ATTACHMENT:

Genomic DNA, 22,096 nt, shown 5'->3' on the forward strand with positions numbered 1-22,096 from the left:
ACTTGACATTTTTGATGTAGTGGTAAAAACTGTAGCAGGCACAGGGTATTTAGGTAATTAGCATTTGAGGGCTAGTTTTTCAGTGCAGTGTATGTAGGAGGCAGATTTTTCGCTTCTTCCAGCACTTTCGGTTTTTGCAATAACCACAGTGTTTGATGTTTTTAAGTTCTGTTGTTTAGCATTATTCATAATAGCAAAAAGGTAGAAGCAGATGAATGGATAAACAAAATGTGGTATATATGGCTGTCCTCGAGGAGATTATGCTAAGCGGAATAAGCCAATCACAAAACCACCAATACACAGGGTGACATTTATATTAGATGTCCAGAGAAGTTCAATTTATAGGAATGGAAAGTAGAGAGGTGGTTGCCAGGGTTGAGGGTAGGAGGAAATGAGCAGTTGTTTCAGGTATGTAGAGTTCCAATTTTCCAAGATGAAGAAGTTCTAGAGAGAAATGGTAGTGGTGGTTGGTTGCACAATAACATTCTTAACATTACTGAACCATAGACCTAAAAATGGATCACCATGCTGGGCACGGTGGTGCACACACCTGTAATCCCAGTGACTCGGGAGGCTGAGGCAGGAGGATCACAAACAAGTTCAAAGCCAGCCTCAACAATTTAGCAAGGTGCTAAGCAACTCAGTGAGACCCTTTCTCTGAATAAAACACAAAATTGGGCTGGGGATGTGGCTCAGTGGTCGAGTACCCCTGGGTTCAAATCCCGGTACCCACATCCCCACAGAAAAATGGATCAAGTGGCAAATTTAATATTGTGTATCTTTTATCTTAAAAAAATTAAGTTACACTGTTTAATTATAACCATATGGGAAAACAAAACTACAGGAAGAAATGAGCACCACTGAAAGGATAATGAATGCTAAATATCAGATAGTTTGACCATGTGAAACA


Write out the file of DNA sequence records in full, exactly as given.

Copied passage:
Genomic DNA, 22,096 nt, shown 5'->3' on the forward strand with positions numbered 1-22,096 from the left:
ACTTGACATTTTTGATGTAGTGGTAAAAACTGTAGCAGGCACAGGGTATTTAGGTAATTAGCATTTGAGGGCTAGTTTTTCAGTGCAGTGTATGTAGGAGGCAGATTTTTCGCTTCTTCCAGCACTTTCGGTTTTTGCAATAACCACAGTGTTTGATGTTTTTAAGTTCTGTTGTTTAGCATTATTCATAATAGCAAAAAGGTAGAAGCAGATGAATGGATAAACAAAATGTGGTATATATGGCTGTCCTCGAGGAGATTATGCTAAGCGGAATAAGCCAATCACAAAACCACCAATACACAGGGTGACATTTATATTAGATGTCCAGAGAAGTTCAATTTATAGGAATGGAAAGTAGAGAGGTGGTTGCCAGGGTTGAGGGTAGGAGGAAATGAGCAGTTGTTTCAGGTATGTAGAGTTCCAATTTTCCAAGATGAAGAAGTTCTAGAGAGAAATGGTAGTGGTGGTTGGTTGCACAATAACATTCTTAACATTACTGAACCATAGACCTAAAAATGGATCACCATGCTGGGCACGGTGGTGCACACACCTGTAATCCCAGTGACTCGGGAGGCTGAGGCAGGAGGATCACAAACAAGTTCAAAGCCAGCCTCAACAATTTAGCAAGGTGCTAAGCAACTCAGTGAGACCCTTTCTCTGAATAAAACACAAAATTGGGCTGGGGATGTGGCTCAGTGGTCGAGTACCCCTGGGTTCAAATCCCGGTACCCACATCCCCACAGAAAAATGGATCAAGTGGCAAATTTAATATTGTGTATCTTTTATCTTAAAAAAATTAAGTTACACTGTTTAATTATAACCATATGGGAAAACAAAACTACAGGAAGAAATGAGCACCACTGAAAGGATAATGAATGCTAAATATCAGATAGTTTGACCATGTGAAACA